Where the Rain is Made Excerpt

Where The Rain Is Made
K. Celeste Bryan

The Wild Rose Press

Where the Rain is Made


Cesca and Meko meet for the first time when he kidnaps her during a Cheyenne raid on her homestead.


In the pale light of morning, Francesca spied the tall prairie grass ahead, smelled the ashen waters of the river. A blue jay screeched from a low-hanging branch as she passed with the derringer clutched in her hand. Thank God her father had taken the time to show her how to shoot it. A single shot, that’s all that stood between her and death.

She remembered the acrid, black smoke and the direction from which it had come―Auraria―the miner’s camp. Her father must be dead too. Please God, don’t let them find me. Tall spikes rose to her hips and rustled against her cotton pants as she threshed toward the river, hoping against hope she’d gone undetected. A desperate desire to survive coursed through her blood. She’d grab a hefty branch, float down the river so they couldn’t track her, would never find her.

Moments later, she emerged from the tall grass, and there on the opposite bank of the river, stood the most frightening sight she’d ever laid eyes on.

She froze and her heart pounded in triple beats. Pewter eyes locked with hers and she uttered a low cry of fear. Grotesque war paint covered his face and fresh scalps hung from his waist, still dripping blood. His face lacked expression, neither loathing nor rage, just a bland acknowledgement he’d found her.

She recovered her senses and raised the derringer, her hands shaking like a rattler’s tail. Don’t come near me!” Her voice trembled. “I know how to use this, and if you take one step toward me, I’ll shoot.”

A brief second of admiration flashed in the silver orbs, and something else. Oh, god, had he seen through the ruse, knew she wasn’t a boy? Her heart sank. Treading through the shallow water, he advanced slowly with her retreating, tripping over her feet. She drew back on the trigger and fired. Morbid fascination gripped her as the bullet whirred by his head and carved out a shallow furrow along his temporal bone. A stream of blood trickled from the wound and ran down his cheek. And what cheekbones they were. Every feature of his face finely-chiseled, it reminded her of the pictures she saw in one of her father’s picture books.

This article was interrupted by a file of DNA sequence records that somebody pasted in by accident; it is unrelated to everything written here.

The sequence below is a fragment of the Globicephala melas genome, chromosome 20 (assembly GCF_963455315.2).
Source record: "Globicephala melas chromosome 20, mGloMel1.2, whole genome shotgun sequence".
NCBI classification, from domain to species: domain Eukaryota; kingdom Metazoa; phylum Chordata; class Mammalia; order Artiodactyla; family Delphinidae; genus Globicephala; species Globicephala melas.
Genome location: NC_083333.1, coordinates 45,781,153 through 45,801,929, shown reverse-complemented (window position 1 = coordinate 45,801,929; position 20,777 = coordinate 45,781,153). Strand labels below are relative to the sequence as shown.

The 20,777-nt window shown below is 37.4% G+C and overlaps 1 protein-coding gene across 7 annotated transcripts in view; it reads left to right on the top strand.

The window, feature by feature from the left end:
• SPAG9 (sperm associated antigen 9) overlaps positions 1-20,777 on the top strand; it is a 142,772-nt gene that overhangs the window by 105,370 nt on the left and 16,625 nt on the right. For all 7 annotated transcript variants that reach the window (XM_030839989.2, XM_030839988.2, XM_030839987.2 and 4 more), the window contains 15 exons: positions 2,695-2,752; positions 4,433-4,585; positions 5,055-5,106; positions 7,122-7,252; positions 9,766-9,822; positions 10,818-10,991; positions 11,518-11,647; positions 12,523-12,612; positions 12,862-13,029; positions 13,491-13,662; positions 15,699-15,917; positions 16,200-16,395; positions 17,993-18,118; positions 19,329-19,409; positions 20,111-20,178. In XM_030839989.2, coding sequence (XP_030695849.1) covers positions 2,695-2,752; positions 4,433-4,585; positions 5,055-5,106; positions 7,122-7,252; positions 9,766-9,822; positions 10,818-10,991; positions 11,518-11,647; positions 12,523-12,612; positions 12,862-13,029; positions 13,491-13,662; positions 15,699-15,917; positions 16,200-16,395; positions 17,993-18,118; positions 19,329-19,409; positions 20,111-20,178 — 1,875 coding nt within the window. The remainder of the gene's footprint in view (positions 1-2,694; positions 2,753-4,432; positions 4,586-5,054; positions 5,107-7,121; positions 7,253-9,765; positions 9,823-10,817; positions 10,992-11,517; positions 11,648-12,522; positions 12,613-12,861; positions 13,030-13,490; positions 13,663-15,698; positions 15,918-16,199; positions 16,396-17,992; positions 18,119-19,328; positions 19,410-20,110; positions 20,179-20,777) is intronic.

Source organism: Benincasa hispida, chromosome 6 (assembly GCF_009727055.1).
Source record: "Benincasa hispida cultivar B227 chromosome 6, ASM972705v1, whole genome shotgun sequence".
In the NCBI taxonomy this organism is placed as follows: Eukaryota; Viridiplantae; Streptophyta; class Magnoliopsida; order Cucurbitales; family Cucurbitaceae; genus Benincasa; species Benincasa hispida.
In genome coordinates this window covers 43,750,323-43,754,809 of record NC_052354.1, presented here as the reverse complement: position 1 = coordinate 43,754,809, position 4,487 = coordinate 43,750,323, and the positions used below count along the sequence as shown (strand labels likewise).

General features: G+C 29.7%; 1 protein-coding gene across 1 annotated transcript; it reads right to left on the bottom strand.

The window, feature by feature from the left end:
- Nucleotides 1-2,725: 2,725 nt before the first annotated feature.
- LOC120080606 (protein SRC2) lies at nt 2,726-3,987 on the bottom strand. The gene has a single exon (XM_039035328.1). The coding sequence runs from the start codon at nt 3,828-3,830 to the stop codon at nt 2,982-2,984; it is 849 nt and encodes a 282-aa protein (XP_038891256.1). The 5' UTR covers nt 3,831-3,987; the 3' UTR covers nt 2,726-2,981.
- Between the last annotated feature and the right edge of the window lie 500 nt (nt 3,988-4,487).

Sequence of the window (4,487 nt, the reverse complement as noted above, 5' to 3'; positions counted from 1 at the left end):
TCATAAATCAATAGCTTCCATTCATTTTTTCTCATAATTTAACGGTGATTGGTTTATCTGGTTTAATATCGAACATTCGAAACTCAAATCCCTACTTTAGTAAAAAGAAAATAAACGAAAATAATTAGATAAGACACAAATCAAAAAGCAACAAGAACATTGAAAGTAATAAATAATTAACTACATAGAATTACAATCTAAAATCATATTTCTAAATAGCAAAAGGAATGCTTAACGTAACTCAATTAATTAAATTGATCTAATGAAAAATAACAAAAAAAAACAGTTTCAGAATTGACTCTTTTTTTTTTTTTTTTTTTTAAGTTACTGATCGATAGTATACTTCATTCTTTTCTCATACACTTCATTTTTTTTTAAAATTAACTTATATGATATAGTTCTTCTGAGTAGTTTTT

She turned and sprinted toward the marsh grass and then a rock-hard body slammed her to the ground forcing a long breath of air from her lungs. She clawed at the earth, crushed by his weight as sand and damp moss spiraled up her nose. She struggled to maintain consciousness, the pain in her ribs robbing her of precious air as strong hands bound her hands behind her back.

Then darkness found her.

* * * *

I Am The Wind thought he’d crushed the boy in the desperate lunge to bring him down. Lying across his small frame, strange sensations coursed through him, yet even before the lad drew back on the hammer, his pulse had launched into rapid beats. He rolled him over, his innards stirring with an odd sort of heat. No wonder the People called them ghost face. Smooth and satiny, the white-eye’s skin bore a resemblance to the alabaster shell stones found along the river banks.

He flicked the straw hat aside, astonished to see a profusion of black hair framing the delicate face. Long, bristly lashes rested against the pale cheeks, and although slack, the lips were full and pink. He traced them with his thumb before moving on to the soft curve of the jaw line, mesmerized by the classical features in the oval face. Heat coursed through his blood.

I Am The Wind sat back on his haunches and studied her, then cursed under his breath. K√Ęse’eehe, young woman. He should have known. Didn’t the frantic pounding of his heart, the sudden tightening in his loins warn him when he first looked into the dark green eyes?

With great difficulty, her chest rose and fell. Had he broken her ribs? He unbuttoned her shirt, and discovered the wide strips binding her chest. So the little wildcat wanted to hide her gender, wanted everyone to believe she was a boy. He hauled her up gently and draped her across his arm, searching for the end of the fabric. The soft swell of breasts rose up to meet him, nearly knocking the air from his lungs as he unwound it. He unbuttoned her pants, expecting to see a crushed pelvis. Narrow hip bones, spanning the length of his hand, topped the long, sleek limbs. Nothing appeared broken. Briefly, her eyelids fluttered and he thought she might awaken, but they stilled again and her breathing returned to normal.

A soft whistle from his lips brought Night Walker splashing through the water. He lifted the woman from the ground, mounted, and cradled her in his arms with her face snuggled into this chest. The acrid smell of smoke reached his nostrils as he rode from the banks of the river.


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